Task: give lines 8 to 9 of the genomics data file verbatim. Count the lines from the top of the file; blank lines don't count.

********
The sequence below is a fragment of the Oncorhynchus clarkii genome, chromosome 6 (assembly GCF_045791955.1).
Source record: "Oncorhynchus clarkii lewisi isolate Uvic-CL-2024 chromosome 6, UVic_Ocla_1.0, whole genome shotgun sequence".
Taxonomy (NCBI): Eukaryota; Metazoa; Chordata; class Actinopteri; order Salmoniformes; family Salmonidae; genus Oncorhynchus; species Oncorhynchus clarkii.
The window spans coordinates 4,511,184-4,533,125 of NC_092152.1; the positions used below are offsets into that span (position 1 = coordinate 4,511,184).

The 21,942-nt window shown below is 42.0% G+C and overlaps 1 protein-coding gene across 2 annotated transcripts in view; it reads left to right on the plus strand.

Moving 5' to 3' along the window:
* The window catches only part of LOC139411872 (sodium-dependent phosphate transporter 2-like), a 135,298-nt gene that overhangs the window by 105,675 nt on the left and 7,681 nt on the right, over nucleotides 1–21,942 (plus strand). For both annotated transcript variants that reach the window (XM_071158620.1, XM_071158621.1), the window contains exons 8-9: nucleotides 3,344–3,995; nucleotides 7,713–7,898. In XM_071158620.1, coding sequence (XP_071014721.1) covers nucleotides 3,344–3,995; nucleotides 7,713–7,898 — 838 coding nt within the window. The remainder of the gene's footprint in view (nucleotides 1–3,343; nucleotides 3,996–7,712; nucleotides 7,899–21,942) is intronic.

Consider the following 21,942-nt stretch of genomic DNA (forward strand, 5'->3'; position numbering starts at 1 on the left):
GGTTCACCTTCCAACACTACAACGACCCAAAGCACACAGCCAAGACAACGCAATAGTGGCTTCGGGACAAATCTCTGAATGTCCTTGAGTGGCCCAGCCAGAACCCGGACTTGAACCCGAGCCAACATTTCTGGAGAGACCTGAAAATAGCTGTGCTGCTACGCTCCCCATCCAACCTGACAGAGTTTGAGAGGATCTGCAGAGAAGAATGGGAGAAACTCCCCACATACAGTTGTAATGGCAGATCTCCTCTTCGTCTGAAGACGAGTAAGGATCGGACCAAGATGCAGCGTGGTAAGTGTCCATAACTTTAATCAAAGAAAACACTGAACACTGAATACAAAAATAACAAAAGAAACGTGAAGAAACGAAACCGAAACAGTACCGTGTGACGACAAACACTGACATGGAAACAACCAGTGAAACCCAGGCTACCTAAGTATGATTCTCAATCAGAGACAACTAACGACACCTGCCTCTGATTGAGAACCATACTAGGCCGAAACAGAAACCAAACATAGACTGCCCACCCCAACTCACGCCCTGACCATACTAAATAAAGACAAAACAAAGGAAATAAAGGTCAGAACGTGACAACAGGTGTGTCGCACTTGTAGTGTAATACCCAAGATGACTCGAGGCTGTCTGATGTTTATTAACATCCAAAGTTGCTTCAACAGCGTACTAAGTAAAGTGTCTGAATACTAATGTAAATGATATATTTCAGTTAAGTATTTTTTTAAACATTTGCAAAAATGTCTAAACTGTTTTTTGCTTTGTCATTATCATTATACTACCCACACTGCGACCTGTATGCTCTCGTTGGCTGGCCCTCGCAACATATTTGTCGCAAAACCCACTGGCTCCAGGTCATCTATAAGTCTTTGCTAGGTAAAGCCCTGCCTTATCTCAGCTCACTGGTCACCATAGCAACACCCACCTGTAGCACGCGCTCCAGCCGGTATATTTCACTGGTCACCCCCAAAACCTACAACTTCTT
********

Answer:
Consider the following 21,942-nt stretch of genomic DNA (forward strand, 5'->3'; position numbering starts at 1 on the left):
GGTTCACCTTCCAACACTACAACGACCCAAAGCACACAGCCAAGACAACGCAATAGTGGCTTCGGGACAAATCTCTGAATGTCCTTGAGTGGCCCAGCCAGAACCCGGACTTGAACCCGAGCCAACATTTCTGGAGAGACCTGAAAATAGCTGTGCTGCTACGCTCCCCATCCAACCTGACAGAGTTTGAGAGGATCTGCAGAGAAGAATGGGAGAAACTCCCCACATACAGTTGTAATGGCAGATCTCCTCTTCGTCTGAAGACGAGTAAGGATCGGACCAAGATGCAGCGTGGTAAGTGTCCATAACTTTAATCAAAGAAAACACTGAACACTGAATACAAAAATAACAAAAGAAACGTGAAGAAACGAAACCGAAACAGTACCGTGTGACGACAAACACTGACATGGAAACAACCAGTGAAACCCAGGCTACCTAAGTATGATTCTCAATCAGAGACAACTAACGACACCTGCCTCTGATTGAGAACCATACTAGGCCGAAACAGAAACCAAACATAGACTGCCCACCCCAACTCACGCCCTGACCATACTAAATAAAGACAAAACAAAGGAAATAAAGGTCAGAACGTGACAACAGGTGTGTCGCACTTGTAGTGTAATACCCAAGATGACTCGAGGCTGTCTGATGTTTATTAACATCCAAAGTTGCTTCAACAGCGTACTAAGTAAAGTGTCTGAATACTAATGTAAATGATATATTTCAGTTAAGTATTTTTTTAAACATTTGCAAAAATGTCTAAACTGTTTTTTGCTTTGTCATTATCATTATACTACCCACACTGCGACCTGTATGCTCTCGTTGGCTGGCCCTCGCAACATATTTGTCGCAAAACCCACTGGCTCCAGGTCATCTATAAGTCTTTGCTAGGTAAAGCCCTGCCTTATCTCAGCTCACTGGTCACCATAGCAACACCCACCTGTAGCACGCGCTCCAGCCGGTATATTTCACTGGTCACCCCCAAAACCTACAACTTCTT